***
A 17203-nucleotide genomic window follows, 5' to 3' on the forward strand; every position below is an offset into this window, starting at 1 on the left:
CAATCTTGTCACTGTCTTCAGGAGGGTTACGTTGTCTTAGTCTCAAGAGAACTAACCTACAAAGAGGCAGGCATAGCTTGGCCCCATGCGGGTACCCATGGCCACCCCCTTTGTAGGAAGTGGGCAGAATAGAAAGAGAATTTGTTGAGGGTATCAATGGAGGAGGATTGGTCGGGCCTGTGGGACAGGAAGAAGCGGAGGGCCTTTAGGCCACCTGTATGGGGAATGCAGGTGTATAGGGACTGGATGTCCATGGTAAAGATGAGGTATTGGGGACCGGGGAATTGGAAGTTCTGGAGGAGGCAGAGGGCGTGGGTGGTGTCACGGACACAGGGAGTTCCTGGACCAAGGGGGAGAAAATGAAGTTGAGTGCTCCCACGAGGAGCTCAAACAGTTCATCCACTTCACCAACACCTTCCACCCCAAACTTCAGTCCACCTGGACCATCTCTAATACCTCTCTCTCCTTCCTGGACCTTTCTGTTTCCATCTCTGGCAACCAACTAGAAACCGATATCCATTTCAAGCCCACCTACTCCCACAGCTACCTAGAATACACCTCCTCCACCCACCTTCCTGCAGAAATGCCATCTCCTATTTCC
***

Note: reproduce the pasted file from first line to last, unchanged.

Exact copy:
A 17203-nucleotide genomic window follows, 5' to 3' on the forward strand; every position below is an offset into this window, starting at 1 on the left:
CAATCTTGTCACTGTCTTCAGGAGGGTTACGTTGTCTTAGTCTCAAGAGAACTAACCTACAAAGAGGCAGGCATAGCTTGGCCCCATGCGGGTACCCATGGCCACCCCCTTTGTAGGAAGTGGGCAGAATAGAAAGAGAATTTGTTGAGGGTATCAATGGAGGAGGATTGGTCGGGCCTGTGGGACAGGAAGAAGCGGAGGGCCTTTAGGCCACCTGTATGGGGAATGCAGGTGTATAGGGACTGGATGTCCATGGTAAAGATGAGGTATTGGGGACCGGGGAATTGGAAGTTCTGGAGGAGGCAGAGGGCGTGGGTGGTGTCACGGACACAGGGAGTTCCTGGACCAAGGGGGAGAAAATGAAGTTGAGTGCTCCCACGAGGAGCTCAAACAGTTCATCCACTTCACCAACACCTTCCACCCCAAACTTCAGTCCACCTGGACCATCTCTAATACCTCTCTCTCCTTCCTGGACCTTTCTGTTTCCATCTCTGGCAACCAACTAGAAACCGATATCCATTTCAAGCCCACCTACTCCCACAGCTACCTAGAATACACCTCCTCCACCCACCTTCCTGCAGAAATGCCATCTCCTATTTCC